On Thursday, the Sunflower Theatre screened “The Mask You Live In,” which explores how America’s definition of masculinity can harm men and boys.
The film, which premiered at the Sundance Film Festival in 2015, has won numerous awards at regional film festivals, including the Side by Side LGBT festival in St. Petersburg, Russia. The local screening is part of an ongoing partnership between the Cortez Public Library and the theater.
“September marks our third year of doing films with the Sunflower,” Eric Ikenouye, library director, said. “We do not have a good place to show films in the library, and they have a good space and were interested in letting us use the space.”
Ikenouye, who usually chooses the films, said he was inspired to expose the community to unconventional films.
“I started doing this once-per-month documentary thing partially just because I like documentaries,” Ikenouye said. “I had heard people talk about how it is hard to see a film that is not a cartoon or a big blockbuster film if you live in Cortez.”
The film was followed by a discussion led by Geoff Byerly, of the Piñon Project.
The discussion was open and honest. A range of topics were discussed from how to tackle the issue of not allowing boys to feel, to why there are not a lot of male teachers in earlier grades.
The film cites that without early-life male role models, boys are more likely to fall into the same “traps” of masculinity.
“The rates of engagement of men in early childhood development is an abysmal representation,” Geof Byerly, fatherhood coordinator at the Piñon Project said. “There is a lot of stigma that goes along with male engagement. Typically there is a cut-off at fourth grade.”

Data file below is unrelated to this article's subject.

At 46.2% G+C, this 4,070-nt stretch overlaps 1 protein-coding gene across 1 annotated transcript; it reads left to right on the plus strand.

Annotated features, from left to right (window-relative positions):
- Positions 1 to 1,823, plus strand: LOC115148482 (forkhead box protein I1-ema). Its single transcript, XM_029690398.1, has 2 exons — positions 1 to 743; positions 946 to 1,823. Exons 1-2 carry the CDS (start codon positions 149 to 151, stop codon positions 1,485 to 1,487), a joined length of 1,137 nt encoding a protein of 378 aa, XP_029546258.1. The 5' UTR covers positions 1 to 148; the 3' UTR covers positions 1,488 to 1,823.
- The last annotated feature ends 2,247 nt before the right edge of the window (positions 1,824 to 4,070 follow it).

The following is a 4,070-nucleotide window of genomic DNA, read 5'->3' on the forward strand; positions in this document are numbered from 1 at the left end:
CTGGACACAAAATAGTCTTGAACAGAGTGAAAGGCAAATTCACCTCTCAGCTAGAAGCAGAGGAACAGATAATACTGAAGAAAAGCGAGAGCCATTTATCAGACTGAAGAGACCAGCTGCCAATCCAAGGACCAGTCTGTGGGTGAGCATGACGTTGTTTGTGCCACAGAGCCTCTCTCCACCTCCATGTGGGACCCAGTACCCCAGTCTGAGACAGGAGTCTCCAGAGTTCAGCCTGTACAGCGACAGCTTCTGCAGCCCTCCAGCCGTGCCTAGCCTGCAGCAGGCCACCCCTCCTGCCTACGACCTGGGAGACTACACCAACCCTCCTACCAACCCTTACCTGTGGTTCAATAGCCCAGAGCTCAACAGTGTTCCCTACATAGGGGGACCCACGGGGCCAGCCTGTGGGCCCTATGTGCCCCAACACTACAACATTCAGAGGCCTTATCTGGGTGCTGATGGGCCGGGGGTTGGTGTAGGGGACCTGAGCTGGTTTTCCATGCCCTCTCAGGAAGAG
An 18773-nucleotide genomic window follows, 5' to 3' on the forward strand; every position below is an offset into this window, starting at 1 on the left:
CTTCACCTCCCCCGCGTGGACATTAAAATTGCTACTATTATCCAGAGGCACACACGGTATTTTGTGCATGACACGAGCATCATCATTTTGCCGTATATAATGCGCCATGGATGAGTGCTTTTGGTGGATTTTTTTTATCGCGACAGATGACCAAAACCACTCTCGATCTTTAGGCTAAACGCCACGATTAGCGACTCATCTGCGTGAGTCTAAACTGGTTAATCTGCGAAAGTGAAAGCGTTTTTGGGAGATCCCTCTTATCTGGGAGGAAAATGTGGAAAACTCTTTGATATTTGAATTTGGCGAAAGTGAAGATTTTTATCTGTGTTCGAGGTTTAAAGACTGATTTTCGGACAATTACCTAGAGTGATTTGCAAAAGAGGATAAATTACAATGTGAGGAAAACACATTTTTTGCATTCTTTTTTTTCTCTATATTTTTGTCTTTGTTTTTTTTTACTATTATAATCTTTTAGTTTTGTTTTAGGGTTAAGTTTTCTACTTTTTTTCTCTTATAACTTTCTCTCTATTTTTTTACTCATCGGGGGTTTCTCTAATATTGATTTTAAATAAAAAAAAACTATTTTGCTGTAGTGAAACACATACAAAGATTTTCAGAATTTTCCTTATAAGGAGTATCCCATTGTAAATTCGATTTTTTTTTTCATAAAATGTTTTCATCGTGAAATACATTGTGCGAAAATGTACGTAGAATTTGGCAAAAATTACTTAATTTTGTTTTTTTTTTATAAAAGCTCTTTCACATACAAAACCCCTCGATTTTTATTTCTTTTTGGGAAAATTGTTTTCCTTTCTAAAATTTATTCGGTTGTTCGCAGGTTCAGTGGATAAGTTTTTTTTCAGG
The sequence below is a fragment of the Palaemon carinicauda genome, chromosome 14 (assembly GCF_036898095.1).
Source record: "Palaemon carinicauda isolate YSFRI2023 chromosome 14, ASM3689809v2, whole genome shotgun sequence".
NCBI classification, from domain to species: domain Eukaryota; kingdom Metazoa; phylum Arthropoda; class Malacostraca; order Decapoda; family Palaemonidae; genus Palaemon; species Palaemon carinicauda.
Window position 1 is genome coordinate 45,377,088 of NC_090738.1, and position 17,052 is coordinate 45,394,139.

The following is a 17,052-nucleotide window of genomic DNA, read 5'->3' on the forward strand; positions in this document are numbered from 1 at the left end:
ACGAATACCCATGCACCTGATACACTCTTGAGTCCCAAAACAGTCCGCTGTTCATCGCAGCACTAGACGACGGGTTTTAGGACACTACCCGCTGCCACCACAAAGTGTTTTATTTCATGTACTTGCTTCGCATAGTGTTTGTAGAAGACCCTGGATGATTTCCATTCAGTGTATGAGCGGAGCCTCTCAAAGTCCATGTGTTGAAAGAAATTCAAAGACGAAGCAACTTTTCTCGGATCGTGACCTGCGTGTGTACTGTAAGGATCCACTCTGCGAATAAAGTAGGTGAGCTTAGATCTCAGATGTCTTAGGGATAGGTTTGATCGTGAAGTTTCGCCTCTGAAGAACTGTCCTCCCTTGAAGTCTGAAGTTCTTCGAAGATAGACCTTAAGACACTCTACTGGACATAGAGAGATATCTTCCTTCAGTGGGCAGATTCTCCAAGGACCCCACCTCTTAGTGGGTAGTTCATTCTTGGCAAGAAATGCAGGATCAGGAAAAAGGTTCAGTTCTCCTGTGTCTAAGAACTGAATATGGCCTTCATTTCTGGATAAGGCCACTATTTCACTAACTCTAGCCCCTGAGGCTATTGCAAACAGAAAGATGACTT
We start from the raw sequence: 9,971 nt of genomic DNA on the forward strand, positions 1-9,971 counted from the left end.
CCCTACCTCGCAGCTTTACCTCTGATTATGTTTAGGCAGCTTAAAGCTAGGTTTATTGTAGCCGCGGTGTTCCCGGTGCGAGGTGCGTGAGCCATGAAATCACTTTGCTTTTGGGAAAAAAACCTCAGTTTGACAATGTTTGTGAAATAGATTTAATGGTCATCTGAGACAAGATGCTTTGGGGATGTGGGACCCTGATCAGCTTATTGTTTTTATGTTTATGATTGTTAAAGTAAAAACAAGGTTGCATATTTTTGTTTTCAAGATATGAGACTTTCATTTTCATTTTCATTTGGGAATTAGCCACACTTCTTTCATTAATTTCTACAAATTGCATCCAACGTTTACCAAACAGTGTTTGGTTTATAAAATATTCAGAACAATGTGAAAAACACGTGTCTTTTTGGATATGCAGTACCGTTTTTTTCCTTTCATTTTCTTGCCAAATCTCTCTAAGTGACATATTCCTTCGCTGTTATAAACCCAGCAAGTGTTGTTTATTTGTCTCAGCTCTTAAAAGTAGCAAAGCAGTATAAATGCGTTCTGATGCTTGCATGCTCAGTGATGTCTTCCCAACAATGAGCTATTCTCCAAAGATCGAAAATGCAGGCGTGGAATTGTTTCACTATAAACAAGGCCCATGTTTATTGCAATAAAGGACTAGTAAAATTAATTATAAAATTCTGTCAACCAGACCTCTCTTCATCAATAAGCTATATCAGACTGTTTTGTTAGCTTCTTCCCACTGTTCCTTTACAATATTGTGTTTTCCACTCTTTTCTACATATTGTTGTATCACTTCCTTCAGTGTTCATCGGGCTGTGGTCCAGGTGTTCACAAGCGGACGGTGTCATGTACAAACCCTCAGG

Byerly wasn’t sure of the reason, but cited data showing that the number of male teachers beyond the fourth grade greatly increased.
“I was in early childhood for years as a lead teacher and coach in different areas, and I ran into that opposition for a variety of reasons – opposition to men being in that environment for safety reasons – so I know firsthand that culture isn’t always embracing of that shift,” Byerly said.
Ikenouye likes to show a little bit of everything, but this month’s film was a new topic entirely.
Byerly asked the audience, “What do we do with this information?”
Jason Howell, who participated in the discussion, said that the film had made an impact on how he will interact with his son, who was also present.
“We can say that it is going to take a generation before this gets introduced in schools, but it starts right here. It starts here in this room opening my heart to my son, it starts when we walk out this door,” Howell said. “It starts with we as a community coming together and not leaving it in the hands of something larger.”
“For me, it is something to do for the community that wants to talk about different subject matters and for them to have a way to do it,” he said.
September’s documentary follows boys and young men as they struggle to stay true to themselves while negotiating America’s narrow definition of masculinity, according to the film’s website.
“You know, I think it is an interesting subject, and I think the issue of masculinity in our culture is kind of a fraught subject matter,” Ikenouye said. “I think especially for young men, how we present what it is to be an older man in this culture is very different for everybody and oftentimes very contradictory.”
With the success of the documentary program, Ikenouye hopes to expand it soon.
“In the next little bit, we are going to move to two films per month,” Ikenouye said. “We are looking at one being a documentary and one being a classic film.”